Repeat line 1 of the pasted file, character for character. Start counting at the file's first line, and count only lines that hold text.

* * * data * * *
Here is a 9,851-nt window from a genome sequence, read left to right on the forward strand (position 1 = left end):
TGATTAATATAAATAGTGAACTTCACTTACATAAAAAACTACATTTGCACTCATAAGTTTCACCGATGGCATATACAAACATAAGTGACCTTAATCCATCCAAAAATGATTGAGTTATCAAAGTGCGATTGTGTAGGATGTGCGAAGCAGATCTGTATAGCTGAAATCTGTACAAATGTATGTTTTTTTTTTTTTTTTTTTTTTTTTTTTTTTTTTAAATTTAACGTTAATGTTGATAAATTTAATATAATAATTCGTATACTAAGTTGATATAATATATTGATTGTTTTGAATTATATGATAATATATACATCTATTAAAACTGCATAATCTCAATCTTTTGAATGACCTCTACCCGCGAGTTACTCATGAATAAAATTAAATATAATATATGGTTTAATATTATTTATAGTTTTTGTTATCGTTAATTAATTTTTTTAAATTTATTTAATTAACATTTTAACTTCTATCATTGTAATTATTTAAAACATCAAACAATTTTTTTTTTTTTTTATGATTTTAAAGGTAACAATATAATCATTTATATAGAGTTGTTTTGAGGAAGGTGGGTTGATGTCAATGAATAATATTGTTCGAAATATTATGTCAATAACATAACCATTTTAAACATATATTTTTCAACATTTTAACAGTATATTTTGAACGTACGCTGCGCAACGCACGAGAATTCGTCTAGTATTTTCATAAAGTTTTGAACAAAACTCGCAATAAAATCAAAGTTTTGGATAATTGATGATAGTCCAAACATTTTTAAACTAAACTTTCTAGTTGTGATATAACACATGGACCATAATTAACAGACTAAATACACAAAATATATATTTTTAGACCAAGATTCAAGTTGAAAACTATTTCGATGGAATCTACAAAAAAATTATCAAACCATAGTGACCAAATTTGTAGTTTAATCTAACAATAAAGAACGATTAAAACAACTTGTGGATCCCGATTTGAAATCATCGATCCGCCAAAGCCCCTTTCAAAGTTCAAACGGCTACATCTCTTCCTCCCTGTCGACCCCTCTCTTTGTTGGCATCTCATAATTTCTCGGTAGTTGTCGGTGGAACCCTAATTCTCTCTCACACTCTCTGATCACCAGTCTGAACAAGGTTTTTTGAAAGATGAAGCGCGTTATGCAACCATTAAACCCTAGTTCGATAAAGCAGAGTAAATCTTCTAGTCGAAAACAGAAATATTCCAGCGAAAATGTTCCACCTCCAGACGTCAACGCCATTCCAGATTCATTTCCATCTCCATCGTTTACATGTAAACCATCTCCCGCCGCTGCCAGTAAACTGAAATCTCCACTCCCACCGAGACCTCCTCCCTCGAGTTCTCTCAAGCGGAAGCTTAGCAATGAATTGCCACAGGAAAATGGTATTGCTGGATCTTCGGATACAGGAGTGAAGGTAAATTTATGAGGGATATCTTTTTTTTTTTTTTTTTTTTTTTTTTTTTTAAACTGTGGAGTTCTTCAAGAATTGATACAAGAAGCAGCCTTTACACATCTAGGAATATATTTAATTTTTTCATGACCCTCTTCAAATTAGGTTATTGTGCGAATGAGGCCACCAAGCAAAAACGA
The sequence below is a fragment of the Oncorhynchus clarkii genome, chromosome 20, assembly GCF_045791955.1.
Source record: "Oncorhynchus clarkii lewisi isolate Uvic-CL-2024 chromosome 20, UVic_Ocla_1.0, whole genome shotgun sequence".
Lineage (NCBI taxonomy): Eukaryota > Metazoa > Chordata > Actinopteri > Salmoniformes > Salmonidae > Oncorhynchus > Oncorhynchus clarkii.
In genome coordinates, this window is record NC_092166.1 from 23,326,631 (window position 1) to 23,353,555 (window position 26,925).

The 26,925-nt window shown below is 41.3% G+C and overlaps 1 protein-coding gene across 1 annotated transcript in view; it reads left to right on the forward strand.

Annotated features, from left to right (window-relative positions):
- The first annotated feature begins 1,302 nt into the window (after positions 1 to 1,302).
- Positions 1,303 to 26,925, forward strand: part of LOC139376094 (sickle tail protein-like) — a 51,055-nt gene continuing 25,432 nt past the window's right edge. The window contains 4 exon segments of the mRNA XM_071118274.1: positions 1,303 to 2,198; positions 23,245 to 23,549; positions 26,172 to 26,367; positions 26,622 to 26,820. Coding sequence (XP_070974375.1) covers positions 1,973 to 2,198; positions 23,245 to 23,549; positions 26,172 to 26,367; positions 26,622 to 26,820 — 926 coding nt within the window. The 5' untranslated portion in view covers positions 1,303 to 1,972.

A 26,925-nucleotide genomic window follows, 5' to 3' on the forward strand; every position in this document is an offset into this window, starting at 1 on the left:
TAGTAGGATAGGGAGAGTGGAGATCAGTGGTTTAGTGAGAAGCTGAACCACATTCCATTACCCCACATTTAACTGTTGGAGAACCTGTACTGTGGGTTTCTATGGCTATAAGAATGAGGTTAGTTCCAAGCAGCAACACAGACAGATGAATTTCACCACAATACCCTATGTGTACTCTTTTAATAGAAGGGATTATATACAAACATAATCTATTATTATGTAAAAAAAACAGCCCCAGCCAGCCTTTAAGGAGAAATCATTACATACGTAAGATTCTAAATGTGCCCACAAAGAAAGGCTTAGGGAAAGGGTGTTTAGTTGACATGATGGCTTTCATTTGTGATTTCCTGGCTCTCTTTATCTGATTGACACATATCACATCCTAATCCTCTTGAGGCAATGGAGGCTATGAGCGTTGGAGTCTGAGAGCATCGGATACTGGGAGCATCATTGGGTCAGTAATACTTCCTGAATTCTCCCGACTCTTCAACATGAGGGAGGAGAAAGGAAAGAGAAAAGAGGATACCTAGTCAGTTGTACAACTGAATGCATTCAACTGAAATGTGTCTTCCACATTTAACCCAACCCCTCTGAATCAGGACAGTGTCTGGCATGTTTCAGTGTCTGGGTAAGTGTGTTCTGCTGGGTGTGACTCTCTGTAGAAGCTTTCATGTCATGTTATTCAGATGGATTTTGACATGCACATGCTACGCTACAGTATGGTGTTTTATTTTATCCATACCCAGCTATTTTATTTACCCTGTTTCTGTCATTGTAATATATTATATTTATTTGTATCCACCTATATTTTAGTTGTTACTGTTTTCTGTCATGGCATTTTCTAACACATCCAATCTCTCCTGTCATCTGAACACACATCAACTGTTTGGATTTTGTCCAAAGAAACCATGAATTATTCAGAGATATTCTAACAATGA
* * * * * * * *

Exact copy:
Here is a 9,851-nt window from a genome sequence, read left to right on the forward strand (position 1 = left end):